Enemies include a variety of PSI soldiers and citizens driven to madness by Serum poisoning, but none of them is intentionally memorable. Soldiers wear suits and yell something, from behind steel masks, which one can almost make out as "Get this off of me!" Serum-sick are half-naked and mindless, charging the player character; the stick-figured "fevered" in their awkward gait and the "scavengers" on all fours. The latter clash with the milieu, while soldiers are but a loose fit. Bullet-strikes do not cause targets to so much as flinch, nor is marksmanship rewarded: a few hits to the temple, a few hits to the elbow, whatever; they slump over. To bizarrely comical effect, all enemies burst into pieces when caught near anachronistic exploding barrels; gratuitous on one hand and amusing, given the cartoonish dismemberment, on the other. None of them acknowledge one another or interact, let alone cooperate. Some do not even notice a player's approach.

Just another shootout:
steampunk could have at least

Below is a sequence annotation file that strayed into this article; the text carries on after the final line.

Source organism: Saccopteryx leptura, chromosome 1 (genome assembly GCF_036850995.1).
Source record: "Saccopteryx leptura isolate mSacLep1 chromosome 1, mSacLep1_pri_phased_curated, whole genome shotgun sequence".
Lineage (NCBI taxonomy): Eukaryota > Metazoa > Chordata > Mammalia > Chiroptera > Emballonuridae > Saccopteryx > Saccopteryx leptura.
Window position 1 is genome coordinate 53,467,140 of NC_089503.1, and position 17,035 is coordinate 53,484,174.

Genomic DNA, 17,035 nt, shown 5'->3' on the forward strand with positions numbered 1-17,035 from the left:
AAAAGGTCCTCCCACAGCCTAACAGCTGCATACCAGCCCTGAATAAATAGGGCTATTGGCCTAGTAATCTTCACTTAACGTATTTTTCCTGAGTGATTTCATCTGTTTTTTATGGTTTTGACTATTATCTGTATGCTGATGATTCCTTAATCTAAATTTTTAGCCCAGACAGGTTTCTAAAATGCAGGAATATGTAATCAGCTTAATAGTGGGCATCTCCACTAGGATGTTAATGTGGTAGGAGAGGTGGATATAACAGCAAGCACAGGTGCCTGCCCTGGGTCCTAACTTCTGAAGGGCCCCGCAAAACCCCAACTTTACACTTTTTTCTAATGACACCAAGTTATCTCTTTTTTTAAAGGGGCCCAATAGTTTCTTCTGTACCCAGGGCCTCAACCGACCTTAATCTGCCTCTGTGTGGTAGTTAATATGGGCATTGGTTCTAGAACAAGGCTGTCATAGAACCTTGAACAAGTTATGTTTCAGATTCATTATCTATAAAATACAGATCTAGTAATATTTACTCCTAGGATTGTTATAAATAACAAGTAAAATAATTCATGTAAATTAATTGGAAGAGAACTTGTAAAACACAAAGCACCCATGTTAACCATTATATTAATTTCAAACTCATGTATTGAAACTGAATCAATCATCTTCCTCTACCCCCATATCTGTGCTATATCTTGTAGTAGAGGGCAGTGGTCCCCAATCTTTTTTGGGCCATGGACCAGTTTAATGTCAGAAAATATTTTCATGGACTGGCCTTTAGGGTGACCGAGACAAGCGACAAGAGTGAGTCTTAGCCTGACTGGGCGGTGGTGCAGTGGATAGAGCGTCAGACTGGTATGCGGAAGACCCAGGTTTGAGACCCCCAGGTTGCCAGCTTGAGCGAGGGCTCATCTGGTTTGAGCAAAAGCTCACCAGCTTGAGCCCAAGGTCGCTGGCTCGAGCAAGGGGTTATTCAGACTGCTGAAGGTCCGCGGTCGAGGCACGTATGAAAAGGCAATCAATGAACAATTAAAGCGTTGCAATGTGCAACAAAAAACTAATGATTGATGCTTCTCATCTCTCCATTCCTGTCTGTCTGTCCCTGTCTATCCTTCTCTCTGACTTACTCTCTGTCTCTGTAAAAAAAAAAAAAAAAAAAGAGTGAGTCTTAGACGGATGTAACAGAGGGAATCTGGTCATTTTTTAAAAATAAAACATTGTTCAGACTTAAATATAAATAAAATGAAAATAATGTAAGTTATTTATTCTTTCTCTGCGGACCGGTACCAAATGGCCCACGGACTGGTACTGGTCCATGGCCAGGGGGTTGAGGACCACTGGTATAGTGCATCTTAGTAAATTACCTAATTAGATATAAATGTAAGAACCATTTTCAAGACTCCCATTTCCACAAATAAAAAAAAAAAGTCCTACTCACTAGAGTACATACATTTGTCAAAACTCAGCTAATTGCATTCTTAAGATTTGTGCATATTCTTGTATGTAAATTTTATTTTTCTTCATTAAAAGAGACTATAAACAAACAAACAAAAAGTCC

made combat enjoyable.
Allies labor under the same, dumb artificial intelligence, their programmed responses to a player's reaching a checkpoint transparent. Players will find their characters alone, as NPCs hang back (or run in circles) until one point has been crossed before rushing (or are actually teleported) into view — and then suddenly push ahead through the next platforming sequence.

The characters themselves correspondingly disappoint as they traipse along a multiply dislocated narrative. Damnation's voice actors are unenthusiastic performers if not altogether miscast. The soldier and the scientist carry on, respectively terse and stoic, conveying more about the plainness of the roles than dramatic investment. The brave and the belle, each one's actress shrewish and neither apt, preclude sympathy. Only the bumptious, irascible Mexican — indebted, perhaps to an echo of The Good, the Bad and the Ugly's Tuco — provokes interest with his tiny share of screen time. The game's spiritlessness can even be heard in PSI propaganda broadcasts; whereas Wallace Breen's rebuke of Half-Life 2's trans-human junta disclosed the frangible bargain cut by a traitor, Prescott's overture, with its stolid invariability, drones. A final series of insults comes from loading screens that, indeed, interrupt cutscenes — mid-sentence, no less.

Prospect Damnation long enough and most of what constitutes the appropriate genres might be extracted and pieced together, but hodge-podge doesn't make a movement, and besides, competent assembly is designers' work.




Blue Omega Entertainment



NA Release

May 22, 2009


Play Mode

ESRB Rating

In Favor

  • Adequate platformer
  • Vehicles fun to ride


  • Unrewarding combat
  • Feckless AI
  • Halfhearted attempt at steampunk